• Long-term unemployment
  • Financial strain
  • Interactions with the legal system
  • Organ damage
  • Accidental injury or automobile accidents
  • Overdose
  • Death

Co-Occurring Disorders

Individuals who struggle with barbiturate abuse often meet diagnostic criteria for other mental illnesses, Some of the most common of these include:

  • Antisocial personality disorder
  • Depressive disorders
  • Anxiety disorders
  • Bipolar disorder
  • Other substance use disorders

Effects of Withdrawal and Overdose

Effects of barbiturate withdrawal: If an individual who is been abusing barbiturates for a long period of time abstains from use, he or she is likely to experience a series of uncomfortable or painful symptoms known as withdrawal is his or her body adjusts to the absence of the drug. Some of the effects of withdrawal can include:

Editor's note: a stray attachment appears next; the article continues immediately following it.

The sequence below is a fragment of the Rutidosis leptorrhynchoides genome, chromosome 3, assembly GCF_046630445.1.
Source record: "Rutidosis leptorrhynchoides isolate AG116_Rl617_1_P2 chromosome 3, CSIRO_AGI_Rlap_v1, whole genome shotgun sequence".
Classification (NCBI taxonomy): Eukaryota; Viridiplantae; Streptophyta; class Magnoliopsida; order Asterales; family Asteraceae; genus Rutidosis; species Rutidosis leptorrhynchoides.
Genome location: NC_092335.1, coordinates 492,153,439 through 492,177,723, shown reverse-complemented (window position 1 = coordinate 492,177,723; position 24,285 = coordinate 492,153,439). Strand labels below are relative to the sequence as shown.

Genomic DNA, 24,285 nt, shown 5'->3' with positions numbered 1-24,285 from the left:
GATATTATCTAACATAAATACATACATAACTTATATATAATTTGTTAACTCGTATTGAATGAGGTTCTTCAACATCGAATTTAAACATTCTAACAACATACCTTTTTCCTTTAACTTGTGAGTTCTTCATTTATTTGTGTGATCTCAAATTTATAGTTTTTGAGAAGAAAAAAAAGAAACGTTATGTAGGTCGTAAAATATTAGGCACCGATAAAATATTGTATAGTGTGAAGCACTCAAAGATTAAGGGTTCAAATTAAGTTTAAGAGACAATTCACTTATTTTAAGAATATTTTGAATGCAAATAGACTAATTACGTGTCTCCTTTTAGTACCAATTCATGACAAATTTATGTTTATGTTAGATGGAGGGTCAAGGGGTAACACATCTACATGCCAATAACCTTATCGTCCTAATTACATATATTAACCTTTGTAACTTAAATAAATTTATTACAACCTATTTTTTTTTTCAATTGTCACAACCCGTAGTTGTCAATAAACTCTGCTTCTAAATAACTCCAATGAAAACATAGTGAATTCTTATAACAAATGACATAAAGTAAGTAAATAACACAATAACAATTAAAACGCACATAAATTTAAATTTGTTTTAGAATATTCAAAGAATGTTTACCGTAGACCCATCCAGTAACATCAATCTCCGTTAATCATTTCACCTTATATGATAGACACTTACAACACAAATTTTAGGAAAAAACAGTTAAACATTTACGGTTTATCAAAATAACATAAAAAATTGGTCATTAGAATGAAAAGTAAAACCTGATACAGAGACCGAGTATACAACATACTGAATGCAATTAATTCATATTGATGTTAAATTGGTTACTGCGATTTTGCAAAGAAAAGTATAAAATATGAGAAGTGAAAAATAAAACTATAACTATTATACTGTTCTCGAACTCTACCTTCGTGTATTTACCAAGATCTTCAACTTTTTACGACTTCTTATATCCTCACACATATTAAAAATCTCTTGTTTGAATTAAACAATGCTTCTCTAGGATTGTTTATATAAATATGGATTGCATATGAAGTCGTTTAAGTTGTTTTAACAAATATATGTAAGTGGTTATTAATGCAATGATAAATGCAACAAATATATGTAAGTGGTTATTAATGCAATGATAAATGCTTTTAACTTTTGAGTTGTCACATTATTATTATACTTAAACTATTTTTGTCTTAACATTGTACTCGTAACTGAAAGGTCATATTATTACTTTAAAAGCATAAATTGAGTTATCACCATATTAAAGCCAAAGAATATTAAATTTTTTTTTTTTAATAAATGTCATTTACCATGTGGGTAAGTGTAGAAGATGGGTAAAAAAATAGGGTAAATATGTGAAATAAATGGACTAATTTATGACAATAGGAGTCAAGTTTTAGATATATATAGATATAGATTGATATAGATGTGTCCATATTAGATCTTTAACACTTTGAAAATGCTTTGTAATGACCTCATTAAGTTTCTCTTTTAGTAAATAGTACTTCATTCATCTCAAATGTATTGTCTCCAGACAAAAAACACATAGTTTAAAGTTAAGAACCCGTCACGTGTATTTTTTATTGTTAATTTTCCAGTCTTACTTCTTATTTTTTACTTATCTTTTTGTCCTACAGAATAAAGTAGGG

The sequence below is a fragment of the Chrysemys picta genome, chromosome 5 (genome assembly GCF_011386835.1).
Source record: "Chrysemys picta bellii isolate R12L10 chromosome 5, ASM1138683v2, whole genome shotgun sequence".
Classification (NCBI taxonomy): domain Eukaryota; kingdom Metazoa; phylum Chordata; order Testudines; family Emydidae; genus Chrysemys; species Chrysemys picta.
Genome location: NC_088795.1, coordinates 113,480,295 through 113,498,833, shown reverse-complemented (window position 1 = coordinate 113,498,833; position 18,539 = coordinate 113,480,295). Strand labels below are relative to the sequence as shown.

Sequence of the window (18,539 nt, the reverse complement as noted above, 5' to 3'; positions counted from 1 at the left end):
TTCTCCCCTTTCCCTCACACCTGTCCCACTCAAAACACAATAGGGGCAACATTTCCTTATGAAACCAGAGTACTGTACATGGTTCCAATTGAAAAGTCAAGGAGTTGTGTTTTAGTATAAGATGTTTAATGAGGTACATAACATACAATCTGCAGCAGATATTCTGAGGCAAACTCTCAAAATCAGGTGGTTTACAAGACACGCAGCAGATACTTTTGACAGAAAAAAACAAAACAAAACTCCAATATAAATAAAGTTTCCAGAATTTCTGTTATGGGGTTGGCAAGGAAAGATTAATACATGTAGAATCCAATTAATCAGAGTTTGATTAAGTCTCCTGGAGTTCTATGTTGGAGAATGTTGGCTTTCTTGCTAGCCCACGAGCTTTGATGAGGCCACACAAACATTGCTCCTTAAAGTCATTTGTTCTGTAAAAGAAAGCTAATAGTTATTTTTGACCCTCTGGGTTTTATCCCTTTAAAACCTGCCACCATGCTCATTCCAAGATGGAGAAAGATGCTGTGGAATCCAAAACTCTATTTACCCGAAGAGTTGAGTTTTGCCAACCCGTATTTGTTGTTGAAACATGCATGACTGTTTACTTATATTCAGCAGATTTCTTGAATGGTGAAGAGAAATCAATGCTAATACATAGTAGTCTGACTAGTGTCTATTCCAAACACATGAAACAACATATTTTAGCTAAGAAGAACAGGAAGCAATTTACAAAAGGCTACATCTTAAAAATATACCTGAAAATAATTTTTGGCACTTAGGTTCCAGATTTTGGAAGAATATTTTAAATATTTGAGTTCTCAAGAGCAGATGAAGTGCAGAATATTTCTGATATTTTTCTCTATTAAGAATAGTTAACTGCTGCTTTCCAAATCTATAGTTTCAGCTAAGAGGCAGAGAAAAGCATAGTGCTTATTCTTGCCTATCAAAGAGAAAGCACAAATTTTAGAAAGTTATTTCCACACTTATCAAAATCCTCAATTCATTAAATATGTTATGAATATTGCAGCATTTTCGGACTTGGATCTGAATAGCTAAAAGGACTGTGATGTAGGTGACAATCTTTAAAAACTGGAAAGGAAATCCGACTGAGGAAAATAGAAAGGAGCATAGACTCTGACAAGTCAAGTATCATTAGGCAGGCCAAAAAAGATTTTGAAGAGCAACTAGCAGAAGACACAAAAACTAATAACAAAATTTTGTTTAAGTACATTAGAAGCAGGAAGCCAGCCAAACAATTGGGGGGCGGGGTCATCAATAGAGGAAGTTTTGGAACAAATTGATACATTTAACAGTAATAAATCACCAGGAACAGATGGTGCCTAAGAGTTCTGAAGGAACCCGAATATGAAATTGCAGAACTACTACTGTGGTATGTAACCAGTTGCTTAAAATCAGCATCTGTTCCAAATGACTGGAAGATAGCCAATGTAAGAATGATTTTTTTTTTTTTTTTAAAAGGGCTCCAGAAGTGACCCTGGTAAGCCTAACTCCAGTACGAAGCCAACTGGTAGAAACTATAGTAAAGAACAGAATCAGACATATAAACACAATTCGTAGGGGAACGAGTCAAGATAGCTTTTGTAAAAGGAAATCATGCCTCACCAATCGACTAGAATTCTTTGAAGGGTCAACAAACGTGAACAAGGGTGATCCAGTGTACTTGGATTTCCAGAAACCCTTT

• Rapid heartbeat
  • Sweating
  • Shaking
  • Tremors
  • Nausea
  • Vomiting
  • Trouble sleeping
  • Racing thoughts
  • Feeling restless
  • Short-term hallucinations
  • Seizures
  • Anxiety

Effects of barbiturate overdose: Should an individual ingest more barbiturates than his or her body can safely handle, he or she will experience an overdose. Overdoses are dangerous and potentially fatal.  Any individual who may be experiencing an overdose should receive medical attention immediately. Some of the effects of barbiturate overdose can include:

  • Slow or shallow breathing
  • Loss of coordination
  • Slurred speech
  • Drowsiness
  • Sluggish movements
  • Slow heart rate
  • Unconsciousness
  • Coma